Performance Improvement & Professional Development

Success Key: See Failure As Feedback

There’s an old adage that says success breeds success and, to a certain extent that’s true. Successful people tend to make success a habit, regardless what they do. The reality however is that successful people have a whole different take on failure than most. The successful, in any endeavor, learn from their failures and mistakes and keep moving forward. The successful see failure as feedback.

One of the strongest indicators of how failure impacts a person long-term is how they respond right after it takes place. In fact, research shows the key response to know if a person or an organization’s failure will lead to further tragedy or turn to success is simply this: they own the failure? Heads up United Airlines.

We can only receive what failure has to teach us if we’re willing to fully embrace the failure itself. When you’re willing to accept the fact that failure occurred, you also get the positive lessons failure teaches.

Failure Feedback

Failure teaches that success rarely comes from a “big break.” Success comes from hard work. Someone once said: “The harder I work, the luckier I get.”

Failure teaches us to try different avenues for reaching our goal. There is usually more than one way to achieve our objectives. We just have to be willing to keep trying after something doesn’t work.

Failure teaches us that not everyone has our best interests in mind. Keep your friends close and your enemies even closer, right?

Failure teaches us to trust that gut feeling – the intuitive sense we all have – and should probably use more often.

It’s almost counterintuitive to see how we might actually benefit from failure but, there are actually some very positive benefits from not achieving an intended objective.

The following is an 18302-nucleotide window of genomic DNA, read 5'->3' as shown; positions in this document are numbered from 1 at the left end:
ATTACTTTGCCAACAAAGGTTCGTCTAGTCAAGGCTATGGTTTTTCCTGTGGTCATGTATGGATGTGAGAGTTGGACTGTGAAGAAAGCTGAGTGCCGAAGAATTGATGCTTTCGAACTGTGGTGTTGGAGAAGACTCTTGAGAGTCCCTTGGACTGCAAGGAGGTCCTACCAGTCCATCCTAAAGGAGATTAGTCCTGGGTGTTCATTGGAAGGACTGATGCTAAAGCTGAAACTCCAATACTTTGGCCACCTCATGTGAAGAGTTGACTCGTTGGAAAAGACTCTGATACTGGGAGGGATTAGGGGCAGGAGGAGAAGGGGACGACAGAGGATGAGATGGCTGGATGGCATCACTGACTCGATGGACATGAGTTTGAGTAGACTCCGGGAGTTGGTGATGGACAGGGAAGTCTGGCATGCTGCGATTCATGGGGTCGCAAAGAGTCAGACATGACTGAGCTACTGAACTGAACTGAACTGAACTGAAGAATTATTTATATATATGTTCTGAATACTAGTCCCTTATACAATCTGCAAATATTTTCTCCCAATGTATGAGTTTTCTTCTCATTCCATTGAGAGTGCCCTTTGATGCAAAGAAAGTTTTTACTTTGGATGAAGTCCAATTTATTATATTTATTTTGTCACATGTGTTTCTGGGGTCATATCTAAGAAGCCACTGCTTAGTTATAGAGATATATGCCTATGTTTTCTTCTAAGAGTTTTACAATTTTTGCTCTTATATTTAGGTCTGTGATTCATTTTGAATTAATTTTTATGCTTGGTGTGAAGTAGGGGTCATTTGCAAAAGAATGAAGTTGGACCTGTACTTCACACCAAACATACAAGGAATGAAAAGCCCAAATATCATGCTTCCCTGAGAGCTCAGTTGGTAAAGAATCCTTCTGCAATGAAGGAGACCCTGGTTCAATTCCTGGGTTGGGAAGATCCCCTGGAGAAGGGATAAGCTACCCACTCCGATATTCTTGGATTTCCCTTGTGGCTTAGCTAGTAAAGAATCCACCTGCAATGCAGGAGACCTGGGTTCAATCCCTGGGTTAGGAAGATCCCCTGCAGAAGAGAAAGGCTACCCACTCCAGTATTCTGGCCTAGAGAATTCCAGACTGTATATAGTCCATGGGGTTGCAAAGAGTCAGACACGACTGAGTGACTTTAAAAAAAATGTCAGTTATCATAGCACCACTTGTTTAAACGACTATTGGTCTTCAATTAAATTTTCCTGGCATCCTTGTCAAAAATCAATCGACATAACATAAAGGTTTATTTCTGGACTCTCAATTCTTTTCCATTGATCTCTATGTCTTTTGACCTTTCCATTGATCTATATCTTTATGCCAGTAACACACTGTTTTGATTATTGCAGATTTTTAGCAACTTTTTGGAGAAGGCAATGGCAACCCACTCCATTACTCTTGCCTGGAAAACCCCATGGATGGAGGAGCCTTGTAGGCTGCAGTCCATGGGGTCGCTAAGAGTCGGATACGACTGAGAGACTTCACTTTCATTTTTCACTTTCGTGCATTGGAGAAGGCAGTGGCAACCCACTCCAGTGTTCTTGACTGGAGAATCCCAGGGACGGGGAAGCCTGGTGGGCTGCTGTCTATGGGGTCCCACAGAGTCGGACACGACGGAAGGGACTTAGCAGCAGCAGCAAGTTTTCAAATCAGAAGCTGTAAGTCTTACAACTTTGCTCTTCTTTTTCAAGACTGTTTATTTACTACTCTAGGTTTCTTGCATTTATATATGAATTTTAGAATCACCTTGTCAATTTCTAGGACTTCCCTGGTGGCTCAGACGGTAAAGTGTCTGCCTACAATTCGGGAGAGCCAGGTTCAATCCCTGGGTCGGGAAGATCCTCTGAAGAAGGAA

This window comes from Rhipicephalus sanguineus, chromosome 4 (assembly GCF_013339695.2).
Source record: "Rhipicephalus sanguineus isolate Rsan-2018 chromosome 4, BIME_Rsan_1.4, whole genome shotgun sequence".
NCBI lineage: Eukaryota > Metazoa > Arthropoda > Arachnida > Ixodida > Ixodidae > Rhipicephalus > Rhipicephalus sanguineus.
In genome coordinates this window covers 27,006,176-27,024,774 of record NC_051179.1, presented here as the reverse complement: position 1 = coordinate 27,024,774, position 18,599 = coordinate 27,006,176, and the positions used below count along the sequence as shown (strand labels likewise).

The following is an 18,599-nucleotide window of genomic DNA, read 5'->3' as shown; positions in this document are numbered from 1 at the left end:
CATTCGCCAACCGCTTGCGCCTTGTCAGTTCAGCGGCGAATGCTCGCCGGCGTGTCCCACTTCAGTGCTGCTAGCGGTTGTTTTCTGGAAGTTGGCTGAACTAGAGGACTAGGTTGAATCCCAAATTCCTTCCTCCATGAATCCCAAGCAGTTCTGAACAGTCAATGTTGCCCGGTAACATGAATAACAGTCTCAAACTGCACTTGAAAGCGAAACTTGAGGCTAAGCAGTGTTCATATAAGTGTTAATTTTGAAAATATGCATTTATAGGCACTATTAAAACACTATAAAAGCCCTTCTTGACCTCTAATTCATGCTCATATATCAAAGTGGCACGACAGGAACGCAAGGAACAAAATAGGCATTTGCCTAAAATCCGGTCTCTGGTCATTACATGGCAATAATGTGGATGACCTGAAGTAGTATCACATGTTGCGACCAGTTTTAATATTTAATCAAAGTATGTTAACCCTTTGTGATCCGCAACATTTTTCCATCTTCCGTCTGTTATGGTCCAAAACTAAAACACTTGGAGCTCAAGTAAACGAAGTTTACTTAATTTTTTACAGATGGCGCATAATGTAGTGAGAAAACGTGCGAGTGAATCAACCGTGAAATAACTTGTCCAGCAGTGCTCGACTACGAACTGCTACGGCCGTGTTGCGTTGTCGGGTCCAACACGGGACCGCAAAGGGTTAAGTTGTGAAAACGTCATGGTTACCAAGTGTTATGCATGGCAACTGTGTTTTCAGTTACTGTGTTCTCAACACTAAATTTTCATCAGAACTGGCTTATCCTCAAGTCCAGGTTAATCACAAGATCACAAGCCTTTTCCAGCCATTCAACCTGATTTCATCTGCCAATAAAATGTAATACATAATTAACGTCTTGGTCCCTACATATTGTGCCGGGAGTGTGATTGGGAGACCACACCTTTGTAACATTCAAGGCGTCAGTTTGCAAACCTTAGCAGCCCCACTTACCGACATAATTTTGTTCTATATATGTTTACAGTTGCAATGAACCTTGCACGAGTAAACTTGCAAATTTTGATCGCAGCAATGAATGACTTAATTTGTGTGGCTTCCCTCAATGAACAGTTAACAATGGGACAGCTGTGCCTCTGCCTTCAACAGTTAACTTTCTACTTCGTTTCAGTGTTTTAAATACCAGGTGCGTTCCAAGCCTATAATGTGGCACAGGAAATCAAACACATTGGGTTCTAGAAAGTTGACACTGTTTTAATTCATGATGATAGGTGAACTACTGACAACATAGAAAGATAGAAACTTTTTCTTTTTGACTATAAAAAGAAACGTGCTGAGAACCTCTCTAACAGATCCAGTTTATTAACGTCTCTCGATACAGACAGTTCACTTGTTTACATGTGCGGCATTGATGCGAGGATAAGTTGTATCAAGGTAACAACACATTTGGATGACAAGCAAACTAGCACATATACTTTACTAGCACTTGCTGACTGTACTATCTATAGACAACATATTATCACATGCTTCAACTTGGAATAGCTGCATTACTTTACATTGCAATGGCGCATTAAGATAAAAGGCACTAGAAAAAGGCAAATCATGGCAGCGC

Benefits of Failure

Clarity: Catastrophe creates clarity. Failures, especially big ones, force us to clear our heads and rethink what we’re trying to do.

Creativity:  Failure forces you to ramp up your creativity and generate fresh possibilities – attract new resources or implement a new vision.

Grit: If you get slammed by a failure and bounce back that is called resilience. If you learn, adjust and actually come back better than before, you have grit.

Freedom: Accepting failure requires humility. If you own your failure, you are liberated. You can now go about your business without the constant pressure to appear everything always goes just as planned.

Seeing Failure As Feedback

Please understand, I’m not advocating for or encouraging failure. No one wants to fail. But what I am saying is that we can learn a lot from our mistakes and failures. I’d argue we probably learn more from our failures than from our successes. Failure isn’t fatal. Use failure as a scorecard. Learn from the feedback you get from what didn’t work. Make the necessary adjustments and press on.

Worth Remembering

“Giving up is the only sure way to fail.” – Gena Showalter

“Failure isn’t fatal, but failure to change might be.” – John Wooden

“It’s failure that gives you the proper perspective on success.” – Ellen DeGeneres

“The only real mistake is the one from which we learn nothing.” – Henry Ford

“We are all failures – at least the best of us are.” – J.M. Barrie

About the Author

Les Taylor is the founder and managing partner of Outperformers International. He is an award-winning author, professional speaker and recognized expert in the field of performance improvement and professional development. Les is a former law enforcement executive, served as the executive director of the Arizona Association of Chiefs of Police, is a graduate of the FBI National Academy and is a past president of the Arizona Chapter of the National Speakers Association.

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